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Biographies - Eddie Robinson
Eddie Robinson
Image Source: Eddie Robinson
Eddie Robinson
Born: February 13, 1919
Died: April 3, 2007
Briefly
Head college football coach at Grambling State University in Grambling, Louisiana, from 1941 through 1997. During his tenure, Robinson established himself as the winningest coach in college football history becoming the first coach to record 400 wins.


  

Links: Eddie Robinson @ The College Football Warehouse
 
 
               

Eddie Gay Robinson (February 13, 1919 – April 3, 2007) spent 56 years as the head college football coach at Grambling State University in Grambling, Louisiana, from 1941 through 1997. He was affectionately known simply as "Coach" throughout college football. During his tenure, Robinson established himself as the winningest coach in college football history becoming the first coach to record 400 wins. Robinson retired with a record of 408 wins, 165 losses and 15 ties. Even during the era of segregation in the American South, Robinsons talent was praised by many white coaches especially by Alabama coach Bear Bryant.

Robinson graduated from McKinley Senior High School in Baton Rouge, Louisiana, in 1937. He went on to earn his Bachelors Degree from Leland College in Baker, Louisiana, then went on to obtain his Masters Degree from the University of Iowa in 1954.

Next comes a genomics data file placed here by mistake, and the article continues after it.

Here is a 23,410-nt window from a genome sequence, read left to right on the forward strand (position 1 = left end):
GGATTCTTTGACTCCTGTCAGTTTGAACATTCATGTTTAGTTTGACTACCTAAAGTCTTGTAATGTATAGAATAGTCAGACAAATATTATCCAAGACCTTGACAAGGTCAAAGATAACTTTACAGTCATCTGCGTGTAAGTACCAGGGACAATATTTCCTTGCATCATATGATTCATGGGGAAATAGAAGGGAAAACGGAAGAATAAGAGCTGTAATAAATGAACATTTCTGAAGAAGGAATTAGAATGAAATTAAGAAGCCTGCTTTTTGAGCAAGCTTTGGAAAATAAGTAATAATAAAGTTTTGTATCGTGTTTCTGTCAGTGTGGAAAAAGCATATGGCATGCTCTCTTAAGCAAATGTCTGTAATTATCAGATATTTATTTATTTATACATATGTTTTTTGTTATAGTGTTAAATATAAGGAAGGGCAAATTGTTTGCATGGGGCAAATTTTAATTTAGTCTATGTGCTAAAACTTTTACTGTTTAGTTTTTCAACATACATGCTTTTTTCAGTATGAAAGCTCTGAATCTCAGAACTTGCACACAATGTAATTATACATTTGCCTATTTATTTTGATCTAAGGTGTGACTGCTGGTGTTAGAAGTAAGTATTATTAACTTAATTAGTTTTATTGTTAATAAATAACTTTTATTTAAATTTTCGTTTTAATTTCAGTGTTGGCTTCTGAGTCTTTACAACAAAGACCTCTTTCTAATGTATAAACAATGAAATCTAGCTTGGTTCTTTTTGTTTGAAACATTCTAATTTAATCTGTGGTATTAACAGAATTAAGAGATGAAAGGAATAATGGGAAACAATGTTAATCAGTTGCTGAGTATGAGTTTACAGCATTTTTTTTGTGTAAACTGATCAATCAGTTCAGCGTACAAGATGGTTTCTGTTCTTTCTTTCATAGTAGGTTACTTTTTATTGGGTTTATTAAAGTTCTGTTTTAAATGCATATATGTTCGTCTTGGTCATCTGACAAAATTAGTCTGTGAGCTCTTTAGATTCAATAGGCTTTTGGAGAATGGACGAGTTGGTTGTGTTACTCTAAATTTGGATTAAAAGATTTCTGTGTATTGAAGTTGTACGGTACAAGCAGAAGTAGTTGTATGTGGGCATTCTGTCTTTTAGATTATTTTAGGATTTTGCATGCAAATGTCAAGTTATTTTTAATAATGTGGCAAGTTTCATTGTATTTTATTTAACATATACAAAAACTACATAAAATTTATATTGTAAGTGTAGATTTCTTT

More than 200 of his players went on to play in the National Football League including Super Bowl XXII MVP quarterback Doug Williams, who would ultimately succeed Robinson as Gramblings head coach in 1998.

After several losing seasons in the 1990s, pressure mounted for Robinson to resign. In 1997, news escaped that Grambling was planning to dismiss him. Public outcry — including condemnation from Louisiana elected officials — led Grambling to retain Robinsons services through the remainder of the season.

The Football Writers of America "Coach of the Year" award is named after Coach Robinson. Grambling also named its football facility Eddie Robinson Stadium.

Robinson is a member of Alpha Phi Alpha, the first intercollegiate Greek-letter fraternity established for African Americans.

Robinson died on April 3, 2007, at Lincoln General Hospital in Ruston, Louisiana, after being admitted earlier in the day. He is survived by his wife of 64 years, Doris, until his death, two children, five grandchildren, and nine great-grandchildren. Robinson was diagnosed with Alzheimers disease shortly after his retirement from football.



Bio Source: Wikipedia
http://en.wikipedia.org/wiki/Eddie_Robinson_(football_coach)
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